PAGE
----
Lawrence Public Schools (LPS) began using READ 180 with nine schools in the 2005–2006 school year. By the 2008– 2009 school year, 15 schools (nine elementary and middle schools, and six high schools), 38 classes, 34 teachers, and 513 students were using READ 180. More than half (53%) were general education students, 32% were students with disabilities, 12% were English learners (ELs), and 4% were both EL and had a disability. The majority, 83%, of READ 180 students were in the fourth through eighth grades.
Upon conclusion of the 2008–2009 school year, the Office of Assessment and Accountability in LPS gathered numerous data sources to compile a comprehensive picture of READ 180 students’ literacy achievement. Findings from the analysis were summarized by Scholastic Research (2010) for 426 students enrolled in READ 180 who had both pretest and posttest data during the 2008–2009 school year.
Data from the Massachusetts Comprehensive Assessment System English Language Arts (MCAS ELA) and Northwest Evaluation Association Measures of Academic Progress (NWEA® MAP®) were collected from READ 180 students during the 2008–2009 school year.
Findings show READ 180 students demonstrated measurable gains on the MCAS ELA from 2008 to 2009. Overall, 50% of all READ 180 students increased their Performance Level by more than one category. Students in the fifth and seventh grades made the largest improvement, with 58% of fifth graders and 63% of seventh graders increasing their scores by at least one Performance Level (Graph 1). When the data were disaggregated by educational classification, these positive trends continued. Just over half (55%) of general education students improved their Performance Level on the MCAS ELA; similarly, nearly half of the students with dual classifications (disability and EL) increased at least one Performance Level from 2008 to 2009 (Graph 2).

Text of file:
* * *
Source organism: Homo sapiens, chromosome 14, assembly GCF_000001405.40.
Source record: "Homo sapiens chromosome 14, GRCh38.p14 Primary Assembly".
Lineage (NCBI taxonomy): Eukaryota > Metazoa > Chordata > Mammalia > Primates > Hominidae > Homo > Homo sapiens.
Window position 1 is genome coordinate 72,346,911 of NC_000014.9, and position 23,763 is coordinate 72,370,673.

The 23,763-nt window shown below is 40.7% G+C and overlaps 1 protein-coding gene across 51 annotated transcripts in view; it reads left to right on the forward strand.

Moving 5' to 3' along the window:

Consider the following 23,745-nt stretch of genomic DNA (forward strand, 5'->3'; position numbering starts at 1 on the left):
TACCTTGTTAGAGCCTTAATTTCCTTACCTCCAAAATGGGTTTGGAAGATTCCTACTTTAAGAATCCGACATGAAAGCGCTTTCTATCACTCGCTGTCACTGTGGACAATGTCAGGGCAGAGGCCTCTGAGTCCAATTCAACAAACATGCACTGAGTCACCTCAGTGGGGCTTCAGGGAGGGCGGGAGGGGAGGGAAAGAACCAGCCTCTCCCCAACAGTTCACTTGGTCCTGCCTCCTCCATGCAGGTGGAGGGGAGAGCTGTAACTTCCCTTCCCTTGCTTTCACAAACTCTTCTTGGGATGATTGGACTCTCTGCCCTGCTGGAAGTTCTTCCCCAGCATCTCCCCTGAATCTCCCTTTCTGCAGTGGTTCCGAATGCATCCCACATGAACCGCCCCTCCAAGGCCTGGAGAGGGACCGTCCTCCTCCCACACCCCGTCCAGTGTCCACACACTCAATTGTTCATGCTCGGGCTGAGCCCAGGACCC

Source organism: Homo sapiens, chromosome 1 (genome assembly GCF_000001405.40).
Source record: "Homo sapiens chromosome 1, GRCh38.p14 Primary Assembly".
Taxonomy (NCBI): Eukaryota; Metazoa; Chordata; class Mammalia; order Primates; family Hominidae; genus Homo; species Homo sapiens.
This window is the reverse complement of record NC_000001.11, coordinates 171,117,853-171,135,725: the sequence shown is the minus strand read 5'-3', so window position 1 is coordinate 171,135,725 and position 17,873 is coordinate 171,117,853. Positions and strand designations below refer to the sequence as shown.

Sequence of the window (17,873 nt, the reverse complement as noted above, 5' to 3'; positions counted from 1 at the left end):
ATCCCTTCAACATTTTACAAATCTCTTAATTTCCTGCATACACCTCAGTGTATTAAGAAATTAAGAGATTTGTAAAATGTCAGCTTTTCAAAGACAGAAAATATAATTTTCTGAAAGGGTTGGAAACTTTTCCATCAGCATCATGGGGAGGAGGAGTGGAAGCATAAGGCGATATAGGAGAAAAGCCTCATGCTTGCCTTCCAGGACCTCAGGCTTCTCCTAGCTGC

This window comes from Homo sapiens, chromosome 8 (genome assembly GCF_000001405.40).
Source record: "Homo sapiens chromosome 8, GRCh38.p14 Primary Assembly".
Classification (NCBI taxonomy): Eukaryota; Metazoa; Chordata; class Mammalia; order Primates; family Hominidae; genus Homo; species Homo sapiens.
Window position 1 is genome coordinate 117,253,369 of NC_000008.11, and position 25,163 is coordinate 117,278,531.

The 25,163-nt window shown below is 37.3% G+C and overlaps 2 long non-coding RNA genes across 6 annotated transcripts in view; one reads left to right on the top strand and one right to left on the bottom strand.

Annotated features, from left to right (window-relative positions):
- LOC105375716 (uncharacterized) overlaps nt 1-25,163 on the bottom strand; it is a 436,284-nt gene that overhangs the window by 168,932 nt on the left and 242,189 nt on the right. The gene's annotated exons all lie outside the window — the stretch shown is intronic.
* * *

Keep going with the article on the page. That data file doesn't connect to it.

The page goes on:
Using historical MCAS and NWEA MAP data, the Office of Assessment and Accountability in LPS-aligned MAP Rasch Unit (RIT) scores with the MCAS Performance Levels. RIT scores are used to calculate yearly expected growth targets on NWEA MAP in order to meet MCAS performance benchmarks. Student performance on NWEA MAP is then labeled as falling below the target (Below Target), meeting the target (Met Target), or scoring above the target (Above Target).
Results from the 2009 MAP revealed that READ 180 general education and EL students made the greatest progress over the course of the year, with 67% and 56% meeting or exceeding the target, respectively. Performance improvements trailed closely behind for students with disabilities and students with dual classifications (disability and EL), with 53% and 50% meeting or exceeding the target, respectively (Table 1).